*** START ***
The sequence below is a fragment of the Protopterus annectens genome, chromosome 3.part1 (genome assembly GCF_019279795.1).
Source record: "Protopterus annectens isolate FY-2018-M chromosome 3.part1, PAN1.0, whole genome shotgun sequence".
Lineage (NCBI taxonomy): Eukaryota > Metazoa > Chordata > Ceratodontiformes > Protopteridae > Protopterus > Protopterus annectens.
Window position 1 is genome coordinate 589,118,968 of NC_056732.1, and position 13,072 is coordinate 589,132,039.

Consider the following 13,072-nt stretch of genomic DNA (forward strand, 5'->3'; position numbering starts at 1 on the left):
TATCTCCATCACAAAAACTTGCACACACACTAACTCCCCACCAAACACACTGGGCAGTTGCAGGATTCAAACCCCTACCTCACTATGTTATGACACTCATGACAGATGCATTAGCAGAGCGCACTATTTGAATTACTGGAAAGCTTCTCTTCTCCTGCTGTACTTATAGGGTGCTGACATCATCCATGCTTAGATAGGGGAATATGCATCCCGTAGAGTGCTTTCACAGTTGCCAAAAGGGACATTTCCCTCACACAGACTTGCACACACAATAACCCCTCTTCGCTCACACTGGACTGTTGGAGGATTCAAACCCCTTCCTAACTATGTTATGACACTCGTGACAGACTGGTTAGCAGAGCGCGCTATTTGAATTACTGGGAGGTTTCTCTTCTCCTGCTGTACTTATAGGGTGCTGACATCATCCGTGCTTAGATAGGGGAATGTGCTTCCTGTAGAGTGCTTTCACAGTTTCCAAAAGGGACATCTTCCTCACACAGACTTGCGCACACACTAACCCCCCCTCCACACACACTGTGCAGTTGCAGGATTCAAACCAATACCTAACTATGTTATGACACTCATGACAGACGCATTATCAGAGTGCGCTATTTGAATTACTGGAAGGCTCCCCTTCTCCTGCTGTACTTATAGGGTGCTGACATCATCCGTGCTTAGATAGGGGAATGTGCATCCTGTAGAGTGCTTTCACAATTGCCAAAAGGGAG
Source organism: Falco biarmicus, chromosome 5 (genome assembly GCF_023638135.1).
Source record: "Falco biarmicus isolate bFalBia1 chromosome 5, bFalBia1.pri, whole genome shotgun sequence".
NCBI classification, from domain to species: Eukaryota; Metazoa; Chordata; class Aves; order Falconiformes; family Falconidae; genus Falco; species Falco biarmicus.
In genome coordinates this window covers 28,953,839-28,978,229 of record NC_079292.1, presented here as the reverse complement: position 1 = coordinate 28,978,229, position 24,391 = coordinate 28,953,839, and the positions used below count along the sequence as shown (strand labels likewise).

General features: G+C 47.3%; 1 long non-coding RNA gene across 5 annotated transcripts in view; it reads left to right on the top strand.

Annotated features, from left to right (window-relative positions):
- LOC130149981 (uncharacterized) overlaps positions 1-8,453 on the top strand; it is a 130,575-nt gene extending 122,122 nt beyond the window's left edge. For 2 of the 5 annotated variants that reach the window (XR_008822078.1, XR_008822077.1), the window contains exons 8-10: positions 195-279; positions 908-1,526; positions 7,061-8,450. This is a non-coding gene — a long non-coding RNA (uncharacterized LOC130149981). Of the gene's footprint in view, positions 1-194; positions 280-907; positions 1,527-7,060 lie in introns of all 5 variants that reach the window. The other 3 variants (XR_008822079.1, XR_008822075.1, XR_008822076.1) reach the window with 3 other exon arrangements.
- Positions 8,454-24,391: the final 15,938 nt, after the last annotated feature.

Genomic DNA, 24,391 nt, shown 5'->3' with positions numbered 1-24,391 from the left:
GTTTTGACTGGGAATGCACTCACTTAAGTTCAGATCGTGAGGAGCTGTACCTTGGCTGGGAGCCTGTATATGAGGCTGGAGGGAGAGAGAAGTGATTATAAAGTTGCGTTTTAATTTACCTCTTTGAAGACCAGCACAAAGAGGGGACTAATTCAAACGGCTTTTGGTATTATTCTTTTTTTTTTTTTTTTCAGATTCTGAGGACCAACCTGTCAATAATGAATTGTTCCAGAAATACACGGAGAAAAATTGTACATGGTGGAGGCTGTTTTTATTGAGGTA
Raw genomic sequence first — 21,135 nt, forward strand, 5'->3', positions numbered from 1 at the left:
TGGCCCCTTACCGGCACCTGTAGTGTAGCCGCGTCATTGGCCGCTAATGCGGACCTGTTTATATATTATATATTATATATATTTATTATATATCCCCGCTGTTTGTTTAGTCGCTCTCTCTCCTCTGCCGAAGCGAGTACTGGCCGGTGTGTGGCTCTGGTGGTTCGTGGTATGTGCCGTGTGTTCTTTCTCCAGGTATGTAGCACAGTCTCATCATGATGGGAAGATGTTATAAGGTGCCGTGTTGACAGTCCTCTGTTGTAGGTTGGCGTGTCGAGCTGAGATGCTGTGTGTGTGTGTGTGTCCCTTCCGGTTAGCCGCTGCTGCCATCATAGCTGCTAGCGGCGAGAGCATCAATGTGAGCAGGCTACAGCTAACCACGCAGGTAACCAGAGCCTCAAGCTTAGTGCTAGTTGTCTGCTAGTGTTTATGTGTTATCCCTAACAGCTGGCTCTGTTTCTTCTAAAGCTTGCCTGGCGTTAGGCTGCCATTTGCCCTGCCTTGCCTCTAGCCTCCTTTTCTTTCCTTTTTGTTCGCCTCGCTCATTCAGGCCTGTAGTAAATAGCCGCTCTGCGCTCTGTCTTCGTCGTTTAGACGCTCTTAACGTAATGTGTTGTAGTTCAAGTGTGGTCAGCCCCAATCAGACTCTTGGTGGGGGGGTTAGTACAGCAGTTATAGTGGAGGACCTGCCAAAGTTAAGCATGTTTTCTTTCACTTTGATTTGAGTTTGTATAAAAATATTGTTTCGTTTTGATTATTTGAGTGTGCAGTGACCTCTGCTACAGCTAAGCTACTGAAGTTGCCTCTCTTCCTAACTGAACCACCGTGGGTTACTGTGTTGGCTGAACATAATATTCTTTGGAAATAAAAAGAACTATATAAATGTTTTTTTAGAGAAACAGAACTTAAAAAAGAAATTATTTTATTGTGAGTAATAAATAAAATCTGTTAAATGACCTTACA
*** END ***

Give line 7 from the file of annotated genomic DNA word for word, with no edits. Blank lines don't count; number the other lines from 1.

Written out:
Source organism: Falco biarmicus, chromosome 5 (genome assembly GCF_023638135.1).